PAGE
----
Why Kenya won't cooperate with ICC in Paul Gicheru’s case

Attorney General Kihara Kariuki.

Attorney General Kihara Kariuki. Dennis Onsongo | Nation Media Group

Photo credit: Dennis Onsongo | Nation Media Group

What you need to know:

  • Mr Gicheru surrendered to the ICC on November 2, after nearly five years as a fugitive.
  • Attorney General hinted that the government was not aware of the lawyer’s intention to surrender to ICC.

Lawyer Paul Gicheru’s hopes of securing a conditional release from the International Criminal (ICC) Court’s detention looks to have diminished after Kenya said it will not cooperate with The Hague court on the matter.

In a letter to the presiding judge Reine Adélaïde Sophie Alapini-Gansou, Attorney General Kihara Kariuki told the court that Mr Gicheru went against “a binding decision” of the High Court of November 16, 2017 that had frozen the ICC’s arrest warrants against the lawyer and his co-accused Phillip Bett on allegations of witness tampering.  

Moreover, the Attorney General says that Mr Gicheru has not complied with the International Crimes Act that required him to notify the High Court in Nairobi before he surrendered to the ICC.

The Act domesticated the Rome Statute that establishes the ICC. 

“In view of the foregoing, and by dint of the existing High Court order as mentioned hereinabove, Kenya observes that it may not, at this point in time, be able to accord the court the assistance contemplated in Rule 119(1) of the Court’s Rules of Procedure and Evidence, unless the said order is lifted or otherwise varied,” the Attorney General states in the letter dated November 24.

However, the AG says that there is still a chance for Mr Gicheru to notify the High Court so that the freeze on the arrest warrant could be varied or lifted, which would make the government review its current position.

The Attorney General’s letter was in response to an order issued by the ICC’s Pre-Trial Chamber A’s order of November 12 for Kenya to submit its views on Mr Gicheru’s request to return to the country.  

The Kingdom the Netherlands which had also been asked to submit its views has told the court that it is ready to facilitate Mr Gicheru’s transfer from the detention centre where he is being held to the airport and also receive him at the airport and transfer him back to the court when attending his trial.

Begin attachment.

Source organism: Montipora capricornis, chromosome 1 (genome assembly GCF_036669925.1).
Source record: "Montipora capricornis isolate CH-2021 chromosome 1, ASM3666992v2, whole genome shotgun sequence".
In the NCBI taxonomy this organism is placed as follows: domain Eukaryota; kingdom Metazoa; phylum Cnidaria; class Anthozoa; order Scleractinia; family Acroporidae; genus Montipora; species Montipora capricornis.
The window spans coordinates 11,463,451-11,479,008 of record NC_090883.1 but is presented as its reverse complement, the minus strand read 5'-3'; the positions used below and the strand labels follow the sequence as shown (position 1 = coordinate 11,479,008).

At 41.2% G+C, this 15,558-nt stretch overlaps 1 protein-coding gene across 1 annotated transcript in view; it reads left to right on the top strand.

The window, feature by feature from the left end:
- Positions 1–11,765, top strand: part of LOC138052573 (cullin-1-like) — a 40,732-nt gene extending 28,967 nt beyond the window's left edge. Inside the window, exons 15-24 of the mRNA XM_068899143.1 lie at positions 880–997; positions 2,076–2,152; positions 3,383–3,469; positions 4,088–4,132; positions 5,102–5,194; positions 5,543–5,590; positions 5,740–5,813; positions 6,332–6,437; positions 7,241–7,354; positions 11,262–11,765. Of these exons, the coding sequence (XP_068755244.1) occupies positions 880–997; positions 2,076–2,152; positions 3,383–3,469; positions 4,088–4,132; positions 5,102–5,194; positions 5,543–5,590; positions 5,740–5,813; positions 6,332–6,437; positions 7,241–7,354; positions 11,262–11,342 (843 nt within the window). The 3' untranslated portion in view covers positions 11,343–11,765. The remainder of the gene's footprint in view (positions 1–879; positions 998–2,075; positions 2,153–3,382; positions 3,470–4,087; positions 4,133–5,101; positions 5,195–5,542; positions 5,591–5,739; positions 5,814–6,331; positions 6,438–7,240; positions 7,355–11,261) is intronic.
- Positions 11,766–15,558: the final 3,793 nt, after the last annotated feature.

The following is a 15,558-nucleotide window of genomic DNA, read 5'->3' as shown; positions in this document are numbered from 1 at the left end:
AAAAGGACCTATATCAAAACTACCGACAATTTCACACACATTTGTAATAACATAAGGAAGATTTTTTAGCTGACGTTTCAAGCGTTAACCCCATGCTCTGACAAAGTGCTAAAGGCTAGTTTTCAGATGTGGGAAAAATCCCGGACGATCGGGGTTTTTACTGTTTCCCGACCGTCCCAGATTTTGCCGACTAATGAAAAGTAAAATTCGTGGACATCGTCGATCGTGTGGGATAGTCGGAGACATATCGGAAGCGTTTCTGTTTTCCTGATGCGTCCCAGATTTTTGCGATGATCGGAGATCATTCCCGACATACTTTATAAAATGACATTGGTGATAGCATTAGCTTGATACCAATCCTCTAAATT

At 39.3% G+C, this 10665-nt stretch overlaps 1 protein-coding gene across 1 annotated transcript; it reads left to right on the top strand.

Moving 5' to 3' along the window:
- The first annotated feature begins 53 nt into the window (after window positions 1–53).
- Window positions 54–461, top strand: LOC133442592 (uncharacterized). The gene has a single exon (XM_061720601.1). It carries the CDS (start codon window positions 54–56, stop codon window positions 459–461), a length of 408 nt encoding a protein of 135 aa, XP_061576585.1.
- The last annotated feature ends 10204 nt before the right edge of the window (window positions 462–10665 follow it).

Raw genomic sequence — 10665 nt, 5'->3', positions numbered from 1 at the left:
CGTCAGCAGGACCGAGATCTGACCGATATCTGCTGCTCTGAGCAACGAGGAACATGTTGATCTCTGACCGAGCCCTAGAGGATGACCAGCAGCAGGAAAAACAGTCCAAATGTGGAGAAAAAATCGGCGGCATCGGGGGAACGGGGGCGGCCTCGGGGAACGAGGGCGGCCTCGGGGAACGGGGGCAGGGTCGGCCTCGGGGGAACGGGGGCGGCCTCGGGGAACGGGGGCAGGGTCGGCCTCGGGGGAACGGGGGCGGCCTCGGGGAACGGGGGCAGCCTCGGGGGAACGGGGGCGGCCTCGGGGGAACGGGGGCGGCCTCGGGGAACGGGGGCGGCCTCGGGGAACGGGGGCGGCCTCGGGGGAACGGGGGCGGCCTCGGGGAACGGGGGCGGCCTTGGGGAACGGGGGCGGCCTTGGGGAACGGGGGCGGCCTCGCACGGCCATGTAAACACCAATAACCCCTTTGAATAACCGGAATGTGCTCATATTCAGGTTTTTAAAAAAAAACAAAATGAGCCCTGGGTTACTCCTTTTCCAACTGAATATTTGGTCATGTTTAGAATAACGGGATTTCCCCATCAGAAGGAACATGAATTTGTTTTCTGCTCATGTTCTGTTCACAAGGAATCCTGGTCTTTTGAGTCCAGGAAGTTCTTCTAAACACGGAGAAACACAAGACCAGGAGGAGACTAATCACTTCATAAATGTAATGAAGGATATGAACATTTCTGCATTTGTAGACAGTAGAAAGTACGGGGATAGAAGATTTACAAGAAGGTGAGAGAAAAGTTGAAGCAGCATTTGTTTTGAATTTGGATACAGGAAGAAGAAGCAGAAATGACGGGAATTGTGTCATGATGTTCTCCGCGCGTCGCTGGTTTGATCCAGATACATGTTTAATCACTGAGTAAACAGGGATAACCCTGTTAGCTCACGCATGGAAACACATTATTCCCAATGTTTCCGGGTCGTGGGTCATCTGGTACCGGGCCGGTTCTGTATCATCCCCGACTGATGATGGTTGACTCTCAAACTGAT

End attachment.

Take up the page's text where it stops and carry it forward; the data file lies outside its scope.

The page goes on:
Before granting Mr Gicheru’s request for interim release the court wanted the government to give certain undertakings “to enforce one or more conditions restricting liberty the Chamber could potentially impose.”

Government undertakings

Those conditions include the requirement that Mr Gicheru will not be allowed to travel outside Kenya without the explicit agreement of the Chamber; that he must not go to certain places or associate with certain persons as specified by the Pre-Trial Chamber; that he must not contact directly or indirectly victims or witnesses; that he must not engage in certain professional activities; that he must reside at a particular address as specified by the Pre-Trial Chamber; and that he must respond when summoned by an authority or a qualified person designated by the Pre-Trial Chamber.

The prosecutor did not object to Mr Gicheru’s request for conditional release and the lawyer’s release all depended on what Kenya would tell the court as requested by the order of November 12.

The import of the AG’s letter is that Mr Gicheru may not be conditionally released and could remain in detention for the entire period of his trial unless another country agrees to accommodate him and comply with the ICC's conditions for interim release.

Mr Gicheru surrendered to the ICC on November 2, after nearly five years as a fugitive following his indictment for alleged witness tampering in the case against Deputy President William Ruto. His surrender caught many in Kenya and at the ICC off-guard. 

Mr Kariuki hints as much that the government was not aware of the lawyer’s intention to surrender to the court when he asserts that Mr Gicheru did not notify the High Court of his surrender as required by the International Crimes Act.  

Amid speculations of his motive for surrender, he has told the pre-trial chamber that he did it on his own volition.

“As to the condition so my surrender I wish to confirm to this court that I surrendered myself first to the Dutch authorities, then to the court. This surrender was without coercion or urging from anybody. I did it on my own volition and at my cost,” he said.

The ICC prosecutor accuses Mr Gicheru him of corruptly influencing six witnesses who were set to testify against Dr Ruto by paying bribes and drawing affidavits they used to recant their testimony to the ICC.

Following the collapse of the post-election violence cases at the ICC, President Uhuru Kenyatta in 2016 vowed that he would not allow another Kenyan to be tried by The Hague court. 

Moreover, in the lead up to the collapse of the post-election violence cases, the ICC prosecutor Fatou Bensouda had had a fraught relationship with the government which she accused of failing to cooperate with her office as required of a state member.